Had the champions stumbled, Ferguson would have had a ready-made excuse. The markings for last Saturday's rugby league Grand Final between Leeds and St Helens were still visible on the pitch and overuse of Old Trafford's playing surface is something that has irked Ferguson in the past.
But there were times, as Dimitar Berbatov, who had dashed back to Manchester from Bulgaria after the birth of his daughter, twice sent falling volleys whistling past Jussi Jaaskelainen's post and into the Bolton keeper's body respectively, that it might have resembled a rugby league score.
If Liverpool were taunted by ill-fortune at Sunderland, United opened the afternoon caressed by it. Michael Owen's last start in the Premier League had been the debacle at Burnley; this was a rather happier affair, which opened when a weak header that, even had it been on target would scarcely have threatened Jaaskelainen's goal, was unaccountably turned into his own net by Zat Knight.
This seemed to free United from all the doubts and uncertainties that had hemmed them in against Sunderland. Their second and Antonio Valencia's first since his arrival from Wigan was the product of an extraordinarily well-judged one-two between the Ecuadorean and Gary Neville, who looked far more effective when pressing forward than he did when anchoring the back four.
Nevertheless, judging from the mouthful he gave the ball-boy for not returning the ball quickly enough, what might politely be described as his "competitive instincts" have not been dulled by age.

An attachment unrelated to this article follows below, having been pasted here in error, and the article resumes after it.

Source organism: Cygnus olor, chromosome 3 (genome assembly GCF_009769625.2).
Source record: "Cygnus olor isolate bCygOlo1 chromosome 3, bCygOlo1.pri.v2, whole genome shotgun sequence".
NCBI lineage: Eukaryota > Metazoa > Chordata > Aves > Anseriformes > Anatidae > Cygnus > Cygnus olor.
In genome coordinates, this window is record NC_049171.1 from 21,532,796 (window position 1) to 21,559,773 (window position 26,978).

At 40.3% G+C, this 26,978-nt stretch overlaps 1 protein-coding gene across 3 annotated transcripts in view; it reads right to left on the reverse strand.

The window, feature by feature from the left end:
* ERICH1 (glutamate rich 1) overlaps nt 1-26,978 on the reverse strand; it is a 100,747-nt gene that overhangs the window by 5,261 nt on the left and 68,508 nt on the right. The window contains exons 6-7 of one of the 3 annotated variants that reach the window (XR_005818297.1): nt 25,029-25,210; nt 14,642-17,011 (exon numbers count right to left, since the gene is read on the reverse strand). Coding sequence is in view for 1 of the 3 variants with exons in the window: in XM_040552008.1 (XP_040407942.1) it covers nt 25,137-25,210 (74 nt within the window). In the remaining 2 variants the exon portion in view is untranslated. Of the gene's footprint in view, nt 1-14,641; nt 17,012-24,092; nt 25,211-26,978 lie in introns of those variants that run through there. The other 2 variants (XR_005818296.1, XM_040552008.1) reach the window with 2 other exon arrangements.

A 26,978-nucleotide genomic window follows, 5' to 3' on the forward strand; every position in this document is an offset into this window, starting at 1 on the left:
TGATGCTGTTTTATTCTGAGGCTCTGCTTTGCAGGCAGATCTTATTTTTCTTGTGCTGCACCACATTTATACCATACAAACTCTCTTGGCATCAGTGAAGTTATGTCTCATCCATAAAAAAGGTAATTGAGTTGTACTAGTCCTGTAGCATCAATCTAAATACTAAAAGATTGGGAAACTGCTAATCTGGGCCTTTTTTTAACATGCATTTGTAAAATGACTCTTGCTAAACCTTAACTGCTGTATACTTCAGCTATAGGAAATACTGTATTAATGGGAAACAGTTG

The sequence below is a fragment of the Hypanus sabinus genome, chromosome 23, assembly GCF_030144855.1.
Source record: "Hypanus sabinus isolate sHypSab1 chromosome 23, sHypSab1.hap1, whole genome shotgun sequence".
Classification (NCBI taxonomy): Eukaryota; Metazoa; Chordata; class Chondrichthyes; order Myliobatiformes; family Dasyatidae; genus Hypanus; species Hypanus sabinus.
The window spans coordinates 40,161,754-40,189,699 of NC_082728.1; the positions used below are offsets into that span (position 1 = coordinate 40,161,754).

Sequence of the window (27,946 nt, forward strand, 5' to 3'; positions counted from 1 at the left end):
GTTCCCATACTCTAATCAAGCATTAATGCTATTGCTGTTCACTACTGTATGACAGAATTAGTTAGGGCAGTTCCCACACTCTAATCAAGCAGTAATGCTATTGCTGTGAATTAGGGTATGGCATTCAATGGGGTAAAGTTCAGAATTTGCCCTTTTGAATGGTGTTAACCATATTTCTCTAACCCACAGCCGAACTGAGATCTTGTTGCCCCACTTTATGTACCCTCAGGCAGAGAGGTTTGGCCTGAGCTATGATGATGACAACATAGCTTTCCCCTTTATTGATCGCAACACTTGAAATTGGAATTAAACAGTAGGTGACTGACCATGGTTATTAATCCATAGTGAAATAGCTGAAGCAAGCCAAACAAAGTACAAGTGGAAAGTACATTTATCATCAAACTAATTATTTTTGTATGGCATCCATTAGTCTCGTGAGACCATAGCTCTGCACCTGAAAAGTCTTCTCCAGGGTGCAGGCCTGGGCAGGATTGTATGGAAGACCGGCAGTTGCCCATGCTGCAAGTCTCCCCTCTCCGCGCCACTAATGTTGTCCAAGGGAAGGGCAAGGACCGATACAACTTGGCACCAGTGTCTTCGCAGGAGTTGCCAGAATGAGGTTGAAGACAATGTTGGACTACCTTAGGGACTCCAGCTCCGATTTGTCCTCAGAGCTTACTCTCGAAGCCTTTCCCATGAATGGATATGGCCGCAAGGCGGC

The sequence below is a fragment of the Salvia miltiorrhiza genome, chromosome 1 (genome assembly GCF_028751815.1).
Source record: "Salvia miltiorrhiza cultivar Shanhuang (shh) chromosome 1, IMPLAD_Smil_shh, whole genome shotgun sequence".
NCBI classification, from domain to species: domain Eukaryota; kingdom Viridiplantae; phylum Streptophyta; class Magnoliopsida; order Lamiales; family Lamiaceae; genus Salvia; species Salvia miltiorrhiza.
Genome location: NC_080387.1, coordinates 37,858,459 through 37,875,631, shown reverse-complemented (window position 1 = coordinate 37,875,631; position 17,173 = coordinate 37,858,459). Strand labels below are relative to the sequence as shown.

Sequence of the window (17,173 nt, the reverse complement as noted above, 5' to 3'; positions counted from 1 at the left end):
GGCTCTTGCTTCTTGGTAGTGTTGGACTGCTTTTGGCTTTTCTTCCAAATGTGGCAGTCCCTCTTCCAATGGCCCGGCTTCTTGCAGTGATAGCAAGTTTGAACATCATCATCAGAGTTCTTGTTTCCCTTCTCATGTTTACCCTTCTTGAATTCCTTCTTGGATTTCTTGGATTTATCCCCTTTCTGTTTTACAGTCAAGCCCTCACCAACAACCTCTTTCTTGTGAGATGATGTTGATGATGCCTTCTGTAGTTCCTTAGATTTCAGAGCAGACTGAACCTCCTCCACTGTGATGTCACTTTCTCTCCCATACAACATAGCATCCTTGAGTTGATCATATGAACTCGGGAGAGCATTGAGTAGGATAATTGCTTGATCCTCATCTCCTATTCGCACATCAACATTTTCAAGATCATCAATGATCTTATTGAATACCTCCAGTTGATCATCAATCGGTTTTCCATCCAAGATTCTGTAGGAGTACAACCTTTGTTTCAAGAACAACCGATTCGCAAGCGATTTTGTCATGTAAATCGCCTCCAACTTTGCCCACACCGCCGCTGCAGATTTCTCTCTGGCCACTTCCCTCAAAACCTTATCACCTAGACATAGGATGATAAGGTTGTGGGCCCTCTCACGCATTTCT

Sir Alex Ferguson's last confrontation with Mark Clattenburg at Bolton ended with Manchester United enduring a 1-0 defeat and Ferguson suffering a two-match touchline ban for comments directed at the official. Yesterday, Ferguson would have been perfectly happy with Clattenburg's performance – and his fitness, in the wake of Ferguson's attack on Alan Wiley's alleged lack of puff.
Minutes 1-30: As United stream forward, all Clattenburg has to do is stand on the centre-circle and jog towards the Bolton goal. Fitness is easily proved.
30th minute: Awards a free-kick on the edge of the United area for a foul by Anderson on Jlloyd Samuel. The free-kick is tamely directed at Edwin van der Sar. First decision against United.
50th minute: Clashes with Anderson again after awarding a foul against the Brazilian for a collision with Sam Ricketts.
55th minute: The only chance to award United a penalty all afternoon – when Samuel and Antonio Valencia clash – but the appeals are rightly rejected, as Clattenburg is superbly positioned.
62nd minute: Jussi Jaaskelainen is bemused by the award of a United corner after Owen has run straight into him.
71st minute: The crucial moment, when Clattenburg rules Ricardo Gardner fouled Van der Sar in the run-up to Bolton's "goal". There is a suggestion Gardner also handled.
90th minute: United are winning, so statistically should be let off with a minimum of stoppage time. Clattenburg allows four minutes, during which time Gary Cahill should have equalised.
Booking: Bolton: K Davies
Referee: Mark Clattenburg
Man of the match: Valencia
Match rating: 7/10Reuse content